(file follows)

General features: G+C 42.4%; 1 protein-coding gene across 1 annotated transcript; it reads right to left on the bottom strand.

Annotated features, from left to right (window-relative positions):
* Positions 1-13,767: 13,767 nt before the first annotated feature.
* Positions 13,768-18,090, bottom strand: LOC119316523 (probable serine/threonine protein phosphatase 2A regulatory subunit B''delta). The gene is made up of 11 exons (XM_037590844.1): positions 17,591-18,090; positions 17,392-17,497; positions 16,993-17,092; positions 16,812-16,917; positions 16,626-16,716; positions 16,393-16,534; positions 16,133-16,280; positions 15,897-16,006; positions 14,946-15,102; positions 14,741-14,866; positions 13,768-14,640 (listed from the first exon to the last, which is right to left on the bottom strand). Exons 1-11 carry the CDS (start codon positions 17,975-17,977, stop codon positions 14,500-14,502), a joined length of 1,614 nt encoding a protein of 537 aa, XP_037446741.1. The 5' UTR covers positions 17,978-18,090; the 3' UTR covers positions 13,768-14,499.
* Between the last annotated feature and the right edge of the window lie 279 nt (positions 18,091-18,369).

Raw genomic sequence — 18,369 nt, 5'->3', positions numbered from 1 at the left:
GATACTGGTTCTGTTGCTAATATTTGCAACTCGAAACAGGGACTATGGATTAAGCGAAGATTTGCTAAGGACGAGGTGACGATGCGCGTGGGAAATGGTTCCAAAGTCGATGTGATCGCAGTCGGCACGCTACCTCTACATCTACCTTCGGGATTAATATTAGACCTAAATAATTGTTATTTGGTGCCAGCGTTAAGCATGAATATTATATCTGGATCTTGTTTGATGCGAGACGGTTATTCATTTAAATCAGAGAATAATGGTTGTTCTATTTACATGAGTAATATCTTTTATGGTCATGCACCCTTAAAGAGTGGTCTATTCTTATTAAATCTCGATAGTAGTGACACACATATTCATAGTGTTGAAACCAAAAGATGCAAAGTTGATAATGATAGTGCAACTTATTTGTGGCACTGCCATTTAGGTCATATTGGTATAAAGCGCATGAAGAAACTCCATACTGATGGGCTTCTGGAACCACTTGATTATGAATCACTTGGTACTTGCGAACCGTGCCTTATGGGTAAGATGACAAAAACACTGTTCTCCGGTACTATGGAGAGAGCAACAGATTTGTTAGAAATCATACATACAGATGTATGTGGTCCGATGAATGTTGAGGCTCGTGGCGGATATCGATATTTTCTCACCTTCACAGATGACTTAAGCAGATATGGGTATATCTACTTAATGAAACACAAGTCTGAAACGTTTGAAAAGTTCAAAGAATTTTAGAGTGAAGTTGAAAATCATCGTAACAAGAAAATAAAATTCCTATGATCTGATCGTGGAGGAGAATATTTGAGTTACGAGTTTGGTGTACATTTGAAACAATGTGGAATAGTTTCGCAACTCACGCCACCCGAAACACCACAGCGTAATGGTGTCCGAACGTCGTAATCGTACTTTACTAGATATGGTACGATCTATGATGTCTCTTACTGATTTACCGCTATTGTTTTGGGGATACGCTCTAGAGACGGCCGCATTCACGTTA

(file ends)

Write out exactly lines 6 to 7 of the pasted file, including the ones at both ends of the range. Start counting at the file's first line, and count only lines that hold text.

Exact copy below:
Raw genomic sequence — 18,369 nt, 5'->3', positions numbered from 1 at the left:
GATACTGGTTCTGTTGCTAATATTTGCAACTCGAAACAGGGACTATGGATTAAGCGAAGATTTGCTAAGGACGAGGTGACGATGCGCGTGGGAAATGGTTCCAAAGTCGATGTGATCGCAGTCGGCACGCTACCTCTACATCTACCTTCGGGATTAATATTAGACCTAAATAATTGTTATTTGGTGCCAGCGTTAAGCATGAATATTATATCTGGATCTTGTTTGATGCGAGACGGTTATTCATTTAAATCAGAGAATAATGGTTGTTCTATTTACATGAGTAATATCTTTTATGGTCATGCACCCTTAAAGAGTGGTCTATTCTTATTAAATCTCGATAGTAGTGACACACATATTCATAGTGTTGAAACCAAAAGATGCAAAGTTGATAATGATAGTGCAACTTATTTGTGGCACTGCCATTTAGGTCATATTGGTATAAAGCGCATGAAGAAACTCCATACTGATGGGCTTCTGGAACCACTTGATTATGAATCACTTGGTACTTGCGAACCGTGCCTTATGGGTAAGATGACAAAAACACTGTTCTCCGGTACTATGGAGAGAGCAACAGATTTGTTAGAAATCATACATACAGATGTATGTGGTCCGATGAATGTTGAGGCTCGTGGCGGATATCGATATTTTCTCACCTTCACAGATGACTTAAGCAGATATGGGTATATCTACTTAATGAAACACAAGTCTGAAACGTTTGAAAAGTTCAAAGAATTTTAGAGTGAAGTTGAAAATCATCGTAACAAGAAAATAAAATTCCTATGATCTGATCGTGGAGGAGAATATTTGAGTTACGAGTTTGGTGTACATTTGAAACAATGTGGAATAGTTTCGCAACTCACGCCACCCGAAACACCACAGCGTAATGGTGTCCGAACGTCGTAATCGTACTTTACTAGATATGGTACGATCTATGATGTCTCTTACTGATTTACCGCTATTGTTTTGGGGATACGCTCTAGAGACGGCCGCATTCACGTTA